ThriveMap is delighted to announce that Dr Stephanie Cook has joined the team as Chief Science Officer. We sat down with Stephanie to discuss her background, and what she is doing now.
With a B.Sc., M.Sc., and PhD in Psychology, you are certainly an expert on the subject, what drew you to the topic area?
I was incredibly drawn to Psychology as soon as I started studying it at A-Level. I was fascinated to learn about the mechanisms that underlie both normal and abnormal behaviours in everyday life; from stress and relationships to psychosis and eating disorders.
When I began my degree studies, I was intrigued by how statistical methods can be used to analyse and validate behaviour in relation to theoretical models and hypotheses.
My burning desire to ‘figure people out’ lead to my interest in neuroscience and brain imaging. Our ability to link certain behaviours to activity in the brain through the use of modern technology never ceases to amaze me.
Could you tell us more about your doctorate?
My PhD research set out to investigate the neural mechanisms underlying the influence of odours on perception and behaviour. We all know that pleasant smells make us feel good and lead to approach behaviour, whilst unpleasant smells produce disgust and avoidance behaviour.
The aim of my research was to find out more about what was happening in the brain during these types of effects. I investigated the influence of pleasant and unpleasant odours on preferences for faces and objects, whilst measuring electrical activity and blood oxygen level-dependent activity in the brain.
Your current research is on investigating pain intensity perception in the brain, could you tell us a little bit more about this?
In my current lab, we investigate perceptual and neurometric sensitivity to pain induced by a painful laser stimulus (it feels like a sharp pinprick sensation).
In other words, we explore how accurate people are at distinguishing between high and low levels of pain, and compare this with their bias to report a pain as high or low, regardless of the actual level of intensity. We use a signal detection theory method to calculate separate scores of perceptual sensitivity and report bias, which we then use to calculate whether electrical activity in the brain is more representative of perceptual sensitivity, or report bias.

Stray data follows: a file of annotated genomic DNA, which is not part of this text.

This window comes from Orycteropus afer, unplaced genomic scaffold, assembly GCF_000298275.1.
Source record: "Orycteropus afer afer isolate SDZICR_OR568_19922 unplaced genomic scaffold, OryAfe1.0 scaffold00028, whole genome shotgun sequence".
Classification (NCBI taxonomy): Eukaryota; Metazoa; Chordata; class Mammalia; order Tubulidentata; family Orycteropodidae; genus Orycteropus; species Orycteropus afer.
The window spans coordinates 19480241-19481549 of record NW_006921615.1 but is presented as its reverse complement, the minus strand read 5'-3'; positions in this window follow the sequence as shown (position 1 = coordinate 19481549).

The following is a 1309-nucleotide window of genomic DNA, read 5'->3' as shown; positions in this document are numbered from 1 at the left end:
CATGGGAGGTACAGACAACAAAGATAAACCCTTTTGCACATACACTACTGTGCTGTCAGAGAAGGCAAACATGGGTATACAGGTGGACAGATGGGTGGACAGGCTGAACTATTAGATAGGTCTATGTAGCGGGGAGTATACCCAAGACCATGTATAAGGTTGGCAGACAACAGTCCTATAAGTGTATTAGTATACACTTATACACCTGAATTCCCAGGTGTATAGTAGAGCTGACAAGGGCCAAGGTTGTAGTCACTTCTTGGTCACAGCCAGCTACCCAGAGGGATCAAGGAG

So far, we have found that electrical potential in the brain at approximately 200 ms following a laser stimulus is slightly more related to report bias. However, the findings are inconclusive and we are still working on the data.
What are you doing with ThriveMap, and what excites you about the project?
I’m working with ThriveMap on developing a method to improve and validate the questionnaire, ensuring that it accurately and reliably measures cultural fit in the workplace. We’re also working on developing a new questionnaire measuring fit with the physical work environment.
It’s really exciting for me to use my skills to work on a product that will be disseminated and used by industrial organisations. It’s also interesting for me to explore working styles, leadership styles, and cultural fit, as it helps me to reflect on my own experiences in the workplace and what I want from my future career.
Whilst my expertise in Psychology and data analysis can help ThriveMap develop their product, working with them provides a fantastic learning opportunity for me.
Thank you very much to Dr Stephanie Cook for taking time out of her crazy schedule to speak to us about her latest adventure.
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